Tagged With tsunamis

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Mars once featured a vast ocean that covered its northern hemisphere. New evidence suggests this Martian sea experienced at least two "mega-tsunamis" that were triggered by meteor impacts. Traces of these cataclysmic events can still be seen on the Martian surface, and they could still contain traces of ancient life.

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The threat of a tsunami is a very real thing for much of the Pacific coastline, yet many cities in the US haven't taken specific infrastructural measures to ensure their residents are safe when they happen. A new building in Washington will have the first purpose-built tsunami shelter in the country, offering accessible safety in a second-story room.

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Waves come from the wind so tsunamis, which are basically bigger waves, must come from more wind, right? Not exactly. This cute animation explains that though normal waves are formed from above, tsunamis come from below from volcanic eruptions, landslides and earthquakes. They're the real monsters of the sea.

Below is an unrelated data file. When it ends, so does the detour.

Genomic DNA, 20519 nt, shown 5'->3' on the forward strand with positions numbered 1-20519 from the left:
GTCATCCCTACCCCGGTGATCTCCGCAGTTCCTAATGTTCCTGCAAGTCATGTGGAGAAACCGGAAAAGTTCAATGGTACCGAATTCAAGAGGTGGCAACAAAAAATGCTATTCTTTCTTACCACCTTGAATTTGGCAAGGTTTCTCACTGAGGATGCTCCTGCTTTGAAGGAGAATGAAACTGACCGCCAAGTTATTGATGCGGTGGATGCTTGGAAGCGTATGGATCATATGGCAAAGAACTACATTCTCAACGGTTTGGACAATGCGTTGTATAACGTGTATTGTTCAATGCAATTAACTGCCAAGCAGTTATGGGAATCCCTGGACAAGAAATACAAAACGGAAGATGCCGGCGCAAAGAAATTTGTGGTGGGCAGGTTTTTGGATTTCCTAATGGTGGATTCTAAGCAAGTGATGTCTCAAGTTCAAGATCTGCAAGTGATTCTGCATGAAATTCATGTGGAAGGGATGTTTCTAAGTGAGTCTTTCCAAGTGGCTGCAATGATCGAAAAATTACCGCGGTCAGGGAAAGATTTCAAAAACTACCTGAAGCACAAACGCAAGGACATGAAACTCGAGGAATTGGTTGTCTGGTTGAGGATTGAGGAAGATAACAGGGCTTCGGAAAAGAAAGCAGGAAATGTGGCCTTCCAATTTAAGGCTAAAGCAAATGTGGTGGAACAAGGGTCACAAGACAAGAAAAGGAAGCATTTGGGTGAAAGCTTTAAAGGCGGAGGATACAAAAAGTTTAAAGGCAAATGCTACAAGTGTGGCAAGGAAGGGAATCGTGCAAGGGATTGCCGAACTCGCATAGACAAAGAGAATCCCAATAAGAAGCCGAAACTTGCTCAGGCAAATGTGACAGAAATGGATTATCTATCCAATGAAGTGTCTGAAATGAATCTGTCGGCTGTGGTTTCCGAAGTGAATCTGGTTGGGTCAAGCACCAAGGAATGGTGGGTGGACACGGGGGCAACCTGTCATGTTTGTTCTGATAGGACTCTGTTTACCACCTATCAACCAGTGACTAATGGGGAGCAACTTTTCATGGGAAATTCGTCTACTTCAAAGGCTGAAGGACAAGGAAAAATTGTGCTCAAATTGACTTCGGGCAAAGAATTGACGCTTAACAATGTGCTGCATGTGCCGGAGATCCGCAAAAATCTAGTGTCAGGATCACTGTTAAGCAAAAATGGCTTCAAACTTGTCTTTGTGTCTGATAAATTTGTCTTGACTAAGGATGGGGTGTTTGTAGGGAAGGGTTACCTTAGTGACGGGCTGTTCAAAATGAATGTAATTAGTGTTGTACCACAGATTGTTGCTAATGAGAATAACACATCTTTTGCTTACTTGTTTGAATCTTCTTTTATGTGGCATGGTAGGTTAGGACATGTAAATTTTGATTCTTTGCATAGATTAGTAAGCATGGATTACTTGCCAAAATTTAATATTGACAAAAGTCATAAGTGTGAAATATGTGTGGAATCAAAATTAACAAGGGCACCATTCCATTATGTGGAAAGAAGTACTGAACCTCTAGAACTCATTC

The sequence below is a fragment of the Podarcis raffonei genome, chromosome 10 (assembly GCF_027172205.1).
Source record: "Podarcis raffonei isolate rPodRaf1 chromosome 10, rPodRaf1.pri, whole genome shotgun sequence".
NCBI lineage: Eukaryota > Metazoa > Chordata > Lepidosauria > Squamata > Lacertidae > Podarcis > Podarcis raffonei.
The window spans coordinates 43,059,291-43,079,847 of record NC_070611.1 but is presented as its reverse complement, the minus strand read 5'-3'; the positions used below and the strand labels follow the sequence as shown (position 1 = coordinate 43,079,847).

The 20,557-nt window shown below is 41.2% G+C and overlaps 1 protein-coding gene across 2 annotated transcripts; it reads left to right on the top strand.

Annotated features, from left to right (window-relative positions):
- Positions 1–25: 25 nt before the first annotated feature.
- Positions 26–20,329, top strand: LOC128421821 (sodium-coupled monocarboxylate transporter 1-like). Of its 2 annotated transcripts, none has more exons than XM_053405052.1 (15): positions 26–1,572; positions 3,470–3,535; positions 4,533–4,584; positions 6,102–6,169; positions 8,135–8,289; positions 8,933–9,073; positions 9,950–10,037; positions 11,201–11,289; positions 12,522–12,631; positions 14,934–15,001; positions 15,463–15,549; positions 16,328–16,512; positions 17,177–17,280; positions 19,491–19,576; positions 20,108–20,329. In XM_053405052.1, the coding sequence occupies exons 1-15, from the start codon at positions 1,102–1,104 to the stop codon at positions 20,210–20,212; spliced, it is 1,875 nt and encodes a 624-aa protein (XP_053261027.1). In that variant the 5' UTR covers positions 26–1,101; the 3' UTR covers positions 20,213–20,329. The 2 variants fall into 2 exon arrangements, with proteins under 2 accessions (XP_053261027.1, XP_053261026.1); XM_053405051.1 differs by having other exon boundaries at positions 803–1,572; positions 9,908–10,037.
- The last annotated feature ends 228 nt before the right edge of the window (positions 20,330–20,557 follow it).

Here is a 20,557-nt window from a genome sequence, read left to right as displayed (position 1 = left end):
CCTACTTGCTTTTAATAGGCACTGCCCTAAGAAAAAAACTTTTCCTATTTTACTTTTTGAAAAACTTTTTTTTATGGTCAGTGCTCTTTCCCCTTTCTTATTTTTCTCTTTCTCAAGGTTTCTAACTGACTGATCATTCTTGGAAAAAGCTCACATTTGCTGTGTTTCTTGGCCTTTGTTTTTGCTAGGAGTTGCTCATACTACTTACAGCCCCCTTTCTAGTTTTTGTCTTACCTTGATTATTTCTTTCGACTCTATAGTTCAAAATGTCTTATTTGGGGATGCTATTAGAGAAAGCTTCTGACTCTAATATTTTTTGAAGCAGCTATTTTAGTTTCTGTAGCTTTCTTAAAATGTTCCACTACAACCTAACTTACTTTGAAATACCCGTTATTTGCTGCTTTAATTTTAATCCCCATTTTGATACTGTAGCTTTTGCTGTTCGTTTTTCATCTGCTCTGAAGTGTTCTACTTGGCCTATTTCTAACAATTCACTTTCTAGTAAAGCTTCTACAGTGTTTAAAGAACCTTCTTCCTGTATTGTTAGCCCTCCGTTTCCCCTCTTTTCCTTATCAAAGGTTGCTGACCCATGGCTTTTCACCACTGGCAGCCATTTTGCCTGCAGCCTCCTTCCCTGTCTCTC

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Deploying the improved infrastructure that will hopefully help prevent future tsunamis from devastating Japan is an expensive endeavour. So researchers are developing new and cheaper ways to protect the country, like this innovative floodgate that deploys automatically when waters come rushing in — no power or human operators required.

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On an epic two-year journey across the Pacific, a bait box in a Japanese boat turned into an aquarium when five striped beakfish made it their home. The 6m fibreglass boat probably started off from Japan when the tsunami hit in March 2011.

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We've all seen the destruction that tsunamis can cause. It doesn't play around. But back in 1944, the US military wanted to play around with tsunamis in hope of creating a man made tsunami bomb — basically setting off 10 large blasts in the ocean to create a 10m tsunami that would pulverise and drown a city.

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When a 7.3-magnitude earthquake struck off Japan's eastern coast early Friday morning, we all feared a tsunami. But San Francisco gets earthquakes all the time, and we're not scared of a tsunami there. Why?